The asset classes within the portfolio don’t all deliver a good return at the same time. Every year, there is always something to hate within the portfolio. That is a part of the design.
Below is the performance and pain of each asset class since 1995. Independently, each asset class has deep maximum drawdowns and can take a long time (often years) to recover. However, in a portfolio, they deliver a return that almost matches owning 100% US stocks with significantly less pain.
Below is the annual performance of this portfolio since 2001. This is also broken out by swapping out the 20% allocation to gold to a 20% allocation to TIPS.
Here is a visual representation of the annual returns of this portfolio since 1975, using data from Simba’s backtesting spreadsheet.
The portfolio has not recorded an annual loss greater than 20% since 1975 due to the significant allocation to long term treasuries and gold. Meanwhile, average returns are similar to owning 100% US stocks, but with a much less bumpier ride.
I’m a huge fan of the Portfolio Charts blog. I’ve plugged this portfolio into the tool with a number of key takeaways.
The portfolio produces a consistent and high rate of return in different economic environments. It produces a return that is comparable to owning US stocks, but more consistently and with less pain.
Additionally, my portfolio accomplishes this result with minimal pain compared to owning 100% US stocks. Drawdowns are more shallow and less extensive than owning 100% US market cap weighted stocks.
Using the portfolio ranking tool, in terms of average return, my portfolio is only bested by market cap weighted US stocks. However, it accomplishes this result with significantly less pain. Among the menu of lazy portfolios, it ranks 4th in terms of deepest drawdown, 4th in the ulcer index. Notably, it is 2nd in longest draw down. The longest drawdown for this portfolio was only 3 years, compared to 13 years for US stocks.
Most importantly, it ranks 1st in terms of perpetual withdrawal rate, implying it is particularly adept at preserving and growing wealth over a long period of time.
Savings & Personal Finance
I don’t think that any portfolio or investment strategy can overcome bad money habits and poor savings discipline.
The best book I’ve ever read on savings is Your Money or Your Life, which encourages people to think about money in a radically different way.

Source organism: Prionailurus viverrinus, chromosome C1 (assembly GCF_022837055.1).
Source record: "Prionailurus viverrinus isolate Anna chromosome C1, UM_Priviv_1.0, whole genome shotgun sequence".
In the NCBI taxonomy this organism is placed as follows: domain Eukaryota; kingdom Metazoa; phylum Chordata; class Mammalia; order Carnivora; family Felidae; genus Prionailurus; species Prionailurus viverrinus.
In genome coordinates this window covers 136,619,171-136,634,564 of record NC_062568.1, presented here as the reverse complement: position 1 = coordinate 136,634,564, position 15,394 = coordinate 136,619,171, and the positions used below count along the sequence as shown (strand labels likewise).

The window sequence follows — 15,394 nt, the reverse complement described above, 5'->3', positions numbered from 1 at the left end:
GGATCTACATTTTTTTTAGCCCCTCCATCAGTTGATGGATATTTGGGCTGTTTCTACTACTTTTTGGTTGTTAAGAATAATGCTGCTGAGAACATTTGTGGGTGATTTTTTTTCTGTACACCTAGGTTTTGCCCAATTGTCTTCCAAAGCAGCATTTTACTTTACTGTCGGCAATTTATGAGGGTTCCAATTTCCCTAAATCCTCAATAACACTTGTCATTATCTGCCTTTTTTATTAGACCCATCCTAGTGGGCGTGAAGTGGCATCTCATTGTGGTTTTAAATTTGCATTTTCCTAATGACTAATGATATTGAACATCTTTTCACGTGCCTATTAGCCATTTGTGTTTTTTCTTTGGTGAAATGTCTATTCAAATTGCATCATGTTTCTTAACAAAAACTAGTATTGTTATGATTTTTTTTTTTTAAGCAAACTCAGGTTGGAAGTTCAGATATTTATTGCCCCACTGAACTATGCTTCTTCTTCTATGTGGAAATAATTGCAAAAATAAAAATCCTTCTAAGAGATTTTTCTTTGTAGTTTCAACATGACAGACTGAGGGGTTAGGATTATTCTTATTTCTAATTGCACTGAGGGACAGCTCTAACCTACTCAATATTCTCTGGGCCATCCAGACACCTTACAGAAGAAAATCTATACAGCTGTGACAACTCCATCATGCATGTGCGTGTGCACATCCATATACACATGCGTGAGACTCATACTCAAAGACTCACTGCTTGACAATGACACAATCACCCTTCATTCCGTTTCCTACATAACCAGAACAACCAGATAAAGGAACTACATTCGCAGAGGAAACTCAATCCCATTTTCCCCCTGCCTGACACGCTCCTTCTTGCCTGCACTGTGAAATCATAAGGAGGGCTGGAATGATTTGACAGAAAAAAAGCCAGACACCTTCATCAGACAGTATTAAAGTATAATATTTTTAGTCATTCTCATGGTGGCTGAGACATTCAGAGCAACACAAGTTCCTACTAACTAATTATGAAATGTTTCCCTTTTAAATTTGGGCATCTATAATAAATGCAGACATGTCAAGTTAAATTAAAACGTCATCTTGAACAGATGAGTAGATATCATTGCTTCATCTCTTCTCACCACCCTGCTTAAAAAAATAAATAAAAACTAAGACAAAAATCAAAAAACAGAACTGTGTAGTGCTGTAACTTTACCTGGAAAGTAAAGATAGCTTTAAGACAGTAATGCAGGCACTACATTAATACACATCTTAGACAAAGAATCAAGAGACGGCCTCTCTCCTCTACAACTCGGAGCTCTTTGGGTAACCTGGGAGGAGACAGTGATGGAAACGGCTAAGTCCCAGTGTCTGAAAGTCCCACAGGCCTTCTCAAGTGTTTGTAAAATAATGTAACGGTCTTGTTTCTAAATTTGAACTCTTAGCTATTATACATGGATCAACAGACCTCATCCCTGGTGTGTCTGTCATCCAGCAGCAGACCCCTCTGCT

One of the key takeaways from this book is to think of money as a function of your time and life energy. It encourages you to think of a purchase in terms of how many hours of your time and energy did it take to acquire it? When you strip out taxes and work related expenses, your hourly wage is likely far less than you imagine it is.
When I started thinking like this, it led to a reassessment of my attitude towards money. I wasn’t spending $10 on lunch. I was spent a half hour of time. Over the course of a week, I was spending 2 and a half hours of my time on lunch, when I could have simply brown bagged it. For larger purchases, such as cars and housing, it helped me see things in a radically different light. What’s the point of having a massive house, for instance, if you have to spend a majority of your waking hours to pay for it – to the point where you barely spend any time enjoying it?
In short, money isn’t about stuff. It’s not about things. It’s about freedom. When you spend money, it’s a function of how much of your time you want to spend on something.
My passive portfolio isn’t for everyone. You might think, for instance, that my faith in small cap value is misplaced. You may not agree that the outperformance of REIT’s will persist. You might not want to have an allocation to bonds. Perhaps you can take more pain than me.
With that said, the portfolio helps me sleep at night. I like not having to think about this account. I like not having to worry about the economy or whatever hyped up disaster everyone is losing their minds over. I’m comfortable with the assumptions that are built into this approach and I don’t have to worry about it.
Having a “safe” account of investments that have built in protections for different economic environments also helps me approach my active stock picking account that I track on the blog with more confidence.
I am not a financial advisor. I also don’t have a financial advisor and prefer a DIY approach to my money. This is not for everyone. Speaking to a financial advisor can help you reach your goals and they may offer tools and advice that can add value, such as tax and estate considerations. They can also offer behavioral coaching during critical market drawdowns, when many are tempted to sell.
Money is deeply personal. Only you know your tolerance for pain and risk. Good tools to test your own approach are Portfolio Visualizer and Portfolio Charts. Another great tool is Simba’s backtesting spreadsheet.
PLEASE NOTE: The information provided on this site is not financial advice and it is for informational and discussion purposes only. Do your own homework. Full disclosure: my current holdings. Read the full disclaimer.